Staff: Yes, you can. And, so you know, you don’t have to use the other pass only at this resort, you can go to any [partner] resort and use it.

SAM: Once I buy that, is it mailed to me, or do I have to go to the ticket office?

Staff: It is mailed to you, and you’re going to have a photo on it, and you can go directly to the lift.

SAM: Perfect, and are you offering walk-up tickets this year?

Staff: We are, but it is limited. We are recommending that you pre-buy your lift tickets.

SAM: Great, thank you.

Staff: You’re welcome. Goodbye. 

Score: 9
Comment: She was perfectly helpful and to the point. A small note—if the contact had asked more follow-up questions about my trip, she might have found an opportunity to cross sell things like rentals, lodging, or lessons.  



First contact: Male.

SAM: Stated question.

Staff: (groggy) Lift tickets you cannot buy right now, um … They should be live to purchase in our web shop approximately mid-October.

SAM: Can I just walk up to buy a lift ticket, too?

Staff: You can always walk up to the window and get a lift ticket, but I always recommend buying them online. You’ll get a cheaper rate, and some ticket types tend to sell out. So, just to guarantee that you get the best price, I always recommend getting tickets online.

SAM: OK, so you do limit your ticket sales sometimes?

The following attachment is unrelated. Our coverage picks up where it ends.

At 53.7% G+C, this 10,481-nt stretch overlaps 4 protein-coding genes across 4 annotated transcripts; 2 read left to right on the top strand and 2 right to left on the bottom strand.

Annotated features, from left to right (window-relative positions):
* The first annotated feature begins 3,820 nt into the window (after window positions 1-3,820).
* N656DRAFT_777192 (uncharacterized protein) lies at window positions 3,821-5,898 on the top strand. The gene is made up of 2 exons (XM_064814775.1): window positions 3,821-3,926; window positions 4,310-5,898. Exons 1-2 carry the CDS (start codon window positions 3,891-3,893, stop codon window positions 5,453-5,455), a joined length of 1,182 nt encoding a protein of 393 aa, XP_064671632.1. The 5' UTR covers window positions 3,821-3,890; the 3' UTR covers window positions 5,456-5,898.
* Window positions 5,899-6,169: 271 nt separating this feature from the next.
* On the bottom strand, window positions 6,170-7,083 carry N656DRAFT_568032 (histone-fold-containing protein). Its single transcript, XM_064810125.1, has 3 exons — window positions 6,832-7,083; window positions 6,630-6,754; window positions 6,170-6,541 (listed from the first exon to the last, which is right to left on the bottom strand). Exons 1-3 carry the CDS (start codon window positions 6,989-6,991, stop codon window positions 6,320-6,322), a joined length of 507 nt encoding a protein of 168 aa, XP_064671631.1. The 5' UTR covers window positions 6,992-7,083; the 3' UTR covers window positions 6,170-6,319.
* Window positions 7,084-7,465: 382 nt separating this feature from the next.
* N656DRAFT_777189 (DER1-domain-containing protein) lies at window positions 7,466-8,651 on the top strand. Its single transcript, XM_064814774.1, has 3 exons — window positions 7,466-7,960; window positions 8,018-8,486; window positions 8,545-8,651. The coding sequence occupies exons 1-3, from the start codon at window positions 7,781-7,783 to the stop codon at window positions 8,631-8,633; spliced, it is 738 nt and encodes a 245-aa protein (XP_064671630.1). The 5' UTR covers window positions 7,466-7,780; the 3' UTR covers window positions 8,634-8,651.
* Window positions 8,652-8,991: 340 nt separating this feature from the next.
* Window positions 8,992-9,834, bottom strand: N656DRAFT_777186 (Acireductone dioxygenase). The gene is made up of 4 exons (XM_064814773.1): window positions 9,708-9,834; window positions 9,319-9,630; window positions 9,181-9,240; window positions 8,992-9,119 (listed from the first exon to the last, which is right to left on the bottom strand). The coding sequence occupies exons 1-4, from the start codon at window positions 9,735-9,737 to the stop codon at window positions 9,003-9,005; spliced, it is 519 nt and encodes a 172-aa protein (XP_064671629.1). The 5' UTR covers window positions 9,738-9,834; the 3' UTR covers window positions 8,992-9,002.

Staff: Yes. We are talking about skiing, right?

SAM: Yes.

Staff: OK, then yes, we do set caps on some ticket types, like night skiing. Or on certain days of the week when we are expecting a lot of passholders, we will set a certain number. It is common for tickets to sell out at a certain time. (Which times?!)

SAM: Great. Well, thank you for your help.

Staff: Yeah, like I said, check our website in October, and it should be live to purchase for any point during the season. And the sooner you buy, the cheaper it is. Always, buying at the window will be the most expensive.

SAM: OK, thank you.

Staff: Have a great day. Goodbye.

Score: 5
Comment: He sounded less than thrilled to be at work, but he started to wake up later in the call, so I’ll cut him some slack. I appreciated the advice about getting the best price. Would have been nice to know what those peak periods and times are, though.



First contact: Stated question.